By Damian Fanelli Photo: Paul Natkin/Getty Images
Although I "discovered" Roy Buchanan when I was a blues-loving kid in the mid-Eighties, his first brush with something resembling fame came in 1971, when a documentary, The Best Unknown Guitarist in the World, aired on public TV.
The documentary was, of course, about Buchanan, a Washington, D.C.-based blues-rock virtuoso whose gritty sound and distinctive technique inspired scores of guitarists, including Jeff Beck.
Sadly, Buchanan is still fairly unknown to the general public (including scores of guitarists).
Buchanan had a distinctive tone, as can be heard in the live video below. He played his vintage Fender Telecaster through a Fender Vibrolux amp with the tone all the way up (and then some, it seems), using the guitar's volume knob mid-solo to create mesmerizing, keyboard-style effects. Buchanan could play harmonics at will and mute individual strings with his free right-hand fingers while picking or pinching others. He was best known for his gut-wrenching bends and incredibly "pointy" sound. He committed suicide in 1988 at age 48 while in jail for public drunkenness.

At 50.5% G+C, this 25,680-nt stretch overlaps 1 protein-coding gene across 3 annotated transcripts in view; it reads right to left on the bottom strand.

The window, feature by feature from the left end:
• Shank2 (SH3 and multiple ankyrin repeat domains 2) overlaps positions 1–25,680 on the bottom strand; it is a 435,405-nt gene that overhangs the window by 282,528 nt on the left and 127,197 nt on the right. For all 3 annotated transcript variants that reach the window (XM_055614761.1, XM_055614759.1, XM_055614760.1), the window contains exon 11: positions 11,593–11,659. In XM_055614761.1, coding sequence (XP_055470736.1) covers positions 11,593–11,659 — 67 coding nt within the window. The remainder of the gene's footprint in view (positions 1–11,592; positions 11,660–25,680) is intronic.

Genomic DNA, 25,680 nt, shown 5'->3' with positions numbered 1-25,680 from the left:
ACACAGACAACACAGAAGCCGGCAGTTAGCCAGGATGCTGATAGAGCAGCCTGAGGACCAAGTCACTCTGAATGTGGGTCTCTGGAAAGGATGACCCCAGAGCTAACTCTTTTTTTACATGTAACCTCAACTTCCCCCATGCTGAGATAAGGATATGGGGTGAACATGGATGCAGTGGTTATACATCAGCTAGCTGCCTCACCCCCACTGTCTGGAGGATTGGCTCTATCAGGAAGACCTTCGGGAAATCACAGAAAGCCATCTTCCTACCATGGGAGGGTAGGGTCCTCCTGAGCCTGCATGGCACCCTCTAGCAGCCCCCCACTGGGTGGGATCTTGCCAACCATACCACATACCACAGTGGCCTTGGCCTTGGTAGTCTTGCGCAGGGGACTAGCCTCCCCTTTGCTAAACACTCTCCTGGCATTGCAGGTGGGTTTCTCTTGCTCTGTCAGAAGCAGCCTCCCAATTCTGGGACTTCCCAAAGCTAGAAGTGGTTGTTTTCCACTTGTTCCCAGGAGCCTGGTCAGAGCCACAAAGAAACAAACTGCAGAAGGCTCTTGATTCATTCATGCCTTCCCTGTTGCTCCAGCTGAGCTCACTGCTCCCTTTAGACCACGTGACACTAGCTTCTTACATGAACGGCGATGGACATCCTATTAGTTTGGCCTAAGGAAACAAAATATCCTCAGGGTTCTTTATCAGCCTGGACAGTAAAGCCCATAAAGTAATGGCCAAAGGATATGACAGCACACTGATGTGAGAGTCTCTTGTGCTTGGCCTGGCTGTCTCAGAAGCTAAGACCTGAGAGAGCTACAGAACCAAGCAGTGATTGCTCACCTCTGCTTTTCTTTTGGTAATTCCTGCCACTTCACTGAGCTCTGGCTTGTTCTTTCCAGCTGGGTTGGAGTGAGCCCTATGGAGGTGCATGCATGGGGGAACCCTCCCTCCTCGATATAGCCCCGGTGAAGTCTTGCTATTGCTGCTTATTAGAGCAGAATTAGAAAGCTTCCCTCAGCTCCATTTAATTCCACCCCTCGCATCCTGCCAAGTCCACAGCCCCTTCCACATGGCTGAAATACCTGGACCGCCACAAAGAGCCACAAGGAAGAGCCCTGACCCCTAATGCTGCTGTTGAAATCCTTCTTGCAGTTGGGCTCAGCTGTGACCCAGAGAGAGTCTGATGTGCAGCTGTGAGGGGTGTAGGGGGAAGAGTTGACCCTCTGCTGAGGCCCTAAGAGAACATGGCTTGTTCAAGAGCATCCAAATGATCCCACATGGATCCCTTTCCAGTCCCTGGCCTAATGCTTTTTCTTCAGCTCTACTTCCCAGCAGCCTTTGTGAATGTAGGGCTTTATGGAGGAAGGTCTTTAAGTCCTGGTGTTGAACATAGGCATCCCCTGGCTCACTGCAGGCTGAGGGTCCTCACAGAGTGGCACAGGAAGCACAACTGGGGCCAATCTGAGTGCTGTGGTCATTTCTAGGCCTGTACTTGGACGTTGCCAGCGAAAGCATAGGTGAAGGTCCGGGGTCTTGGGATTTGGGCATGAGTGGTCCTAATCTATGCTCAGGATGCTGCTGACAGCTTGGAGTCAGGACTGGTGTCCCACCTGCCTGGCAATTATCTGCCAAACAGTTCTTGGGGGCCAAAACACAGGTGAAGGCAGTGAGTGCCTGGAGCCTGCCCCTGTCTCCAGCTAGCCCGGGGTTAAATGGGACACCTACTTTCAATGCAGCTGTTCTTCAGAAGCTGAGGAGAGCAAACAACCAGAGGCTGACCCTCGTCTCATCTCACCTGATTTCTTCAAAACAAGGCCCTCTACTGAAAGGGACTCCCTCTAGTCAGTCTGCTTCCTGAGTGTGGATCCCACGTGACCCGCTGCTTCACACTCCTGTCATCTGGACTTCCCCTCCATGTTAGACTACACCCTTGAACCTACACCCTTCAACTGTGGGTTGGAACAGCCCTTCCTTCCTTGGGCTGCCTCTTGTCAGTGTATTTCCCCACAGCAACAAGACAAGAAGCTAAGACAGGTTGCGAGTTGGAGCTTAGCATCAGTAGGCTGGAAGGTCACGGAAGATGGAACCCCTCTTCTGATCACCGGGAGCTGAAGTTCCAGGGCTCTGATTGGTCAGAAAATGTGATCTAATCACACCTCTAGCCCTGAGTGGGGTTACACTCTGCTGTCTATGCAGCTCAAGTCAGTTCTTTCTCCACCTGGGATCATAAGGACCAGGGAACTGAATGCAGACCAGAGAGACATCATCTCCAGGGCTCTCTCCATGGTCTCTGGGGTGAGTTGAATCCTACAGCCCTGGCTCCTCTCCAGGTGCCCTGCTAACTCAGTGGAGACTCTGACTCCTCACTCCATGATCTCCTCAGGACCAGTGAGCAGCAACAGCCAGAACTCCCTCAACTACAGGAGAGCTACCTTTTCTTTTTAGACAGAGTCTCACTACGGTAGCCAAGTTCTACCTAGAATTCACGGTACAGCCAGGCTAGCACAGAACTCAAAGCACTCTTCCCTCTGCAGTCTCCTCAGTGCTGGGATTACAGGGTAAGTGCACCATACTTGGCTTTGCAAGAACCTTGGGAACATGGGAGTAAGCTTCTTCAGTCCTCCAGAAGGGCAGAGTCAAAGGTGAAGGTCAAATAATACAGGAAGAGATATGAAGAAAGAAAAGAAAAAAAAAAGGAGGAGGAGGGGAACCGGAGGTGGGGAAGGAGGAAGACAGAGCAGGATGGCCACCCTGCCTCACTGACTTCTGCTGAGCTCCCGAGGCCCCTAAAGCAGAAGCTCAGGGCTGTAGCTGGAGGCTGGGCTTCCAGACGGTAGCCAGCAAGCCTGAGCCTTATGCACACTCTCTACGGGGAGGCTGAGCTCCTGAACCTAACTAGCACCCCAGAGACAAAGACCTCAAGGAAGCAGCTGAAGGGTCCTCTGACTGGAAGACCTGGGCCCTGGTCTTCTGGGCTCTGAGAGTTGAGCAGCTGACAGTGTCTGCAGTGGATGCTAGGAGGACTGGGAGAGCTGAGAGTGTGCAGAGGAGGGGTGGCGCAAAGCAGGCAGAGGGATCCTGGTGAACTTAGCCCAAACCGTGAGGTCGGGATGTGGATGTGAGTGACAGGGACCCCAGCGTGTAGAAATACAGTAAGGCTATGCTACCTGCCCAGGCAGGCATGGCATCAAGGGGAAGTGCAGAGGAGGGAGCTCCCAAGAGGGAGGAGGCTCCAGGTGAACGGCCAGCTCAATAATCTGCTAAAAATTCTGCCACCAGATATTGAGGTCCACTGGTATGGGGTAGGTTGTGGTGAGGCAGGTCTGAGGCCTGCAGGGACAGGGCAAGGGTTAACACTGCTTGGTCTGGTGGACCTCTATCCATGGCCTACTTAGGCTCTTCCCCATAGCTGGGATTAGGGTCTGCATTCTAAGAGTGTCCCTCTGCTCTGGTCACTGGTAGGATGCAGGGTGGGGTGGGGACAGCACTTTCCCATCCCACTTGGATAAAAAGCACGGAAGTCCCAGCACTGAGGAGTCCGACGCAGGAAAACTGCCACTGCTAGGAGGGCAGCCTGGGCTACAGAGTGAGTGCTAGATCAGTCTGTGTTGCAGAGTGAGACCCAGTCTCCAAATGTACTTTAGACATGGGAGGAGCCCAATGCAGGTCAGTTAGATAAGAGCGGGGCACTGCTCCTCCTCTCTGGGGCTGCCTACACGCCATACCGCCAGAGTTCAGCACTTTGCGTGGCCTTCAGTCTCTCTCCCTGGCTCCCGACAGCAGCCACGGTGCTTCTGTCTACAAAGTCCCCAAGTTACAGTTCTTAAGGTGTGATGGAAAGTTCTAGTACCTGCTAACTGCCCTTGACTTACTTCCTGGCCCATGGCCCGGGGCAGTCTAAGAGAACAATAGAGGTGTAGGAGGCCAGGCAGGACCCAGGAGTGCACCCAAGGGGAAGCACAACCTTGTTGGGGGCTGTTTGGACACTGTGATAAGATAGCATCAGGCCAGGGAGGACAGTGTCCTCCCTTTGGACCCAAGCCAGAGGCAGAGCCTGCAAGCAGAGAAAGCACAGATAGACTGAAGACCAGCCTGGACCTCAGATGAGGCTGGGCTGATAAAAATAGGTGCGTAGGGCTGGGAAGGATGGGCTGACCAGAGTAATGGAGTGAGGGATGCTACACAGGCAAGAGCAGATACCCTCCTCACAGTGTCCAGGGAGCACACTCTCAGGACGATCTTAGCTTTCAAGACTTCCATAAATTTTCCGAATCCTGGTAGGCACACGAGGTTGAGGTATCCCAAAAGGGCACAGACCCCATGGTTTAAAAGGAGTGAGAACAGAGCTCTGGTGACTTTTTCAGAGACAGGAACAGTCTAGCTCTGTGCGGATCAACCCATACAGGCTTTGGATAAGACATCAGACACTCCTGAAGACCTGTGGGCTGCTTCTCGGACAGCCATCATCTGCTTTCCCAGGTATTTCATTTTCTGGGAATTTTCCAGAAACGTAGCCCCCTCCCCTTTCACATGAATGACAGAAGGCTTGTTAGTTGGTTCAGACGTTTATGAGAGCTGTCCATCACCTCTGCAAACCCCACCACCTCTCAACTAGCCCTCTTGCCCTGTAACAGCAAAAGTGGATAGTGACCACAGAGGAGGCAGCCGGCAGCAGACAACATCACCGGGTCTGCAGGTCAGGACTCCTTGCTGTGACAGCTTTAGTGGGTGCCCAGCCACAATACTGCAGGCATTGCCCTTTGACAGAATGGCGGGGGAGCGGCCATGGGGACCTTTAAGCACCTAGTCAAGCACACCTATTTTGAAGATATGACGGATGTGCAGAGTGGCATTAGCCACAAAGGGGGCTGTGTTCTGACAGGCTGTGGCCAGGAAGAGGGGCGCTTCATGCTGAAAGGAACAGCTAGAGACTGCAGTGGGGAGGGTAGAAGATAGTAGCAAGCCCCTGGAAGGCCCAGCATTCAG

Below, check out Buchanan's undated performance of "When a Guitar Plays the Blues," the title track from his 1985 album on Alligator Records (This is a good one to own, by the way). There's a solo intro section at the beginning of the video, and the actual solo begins at around 5:25. Note that there's another extended solo section around 8:18. Enjoy!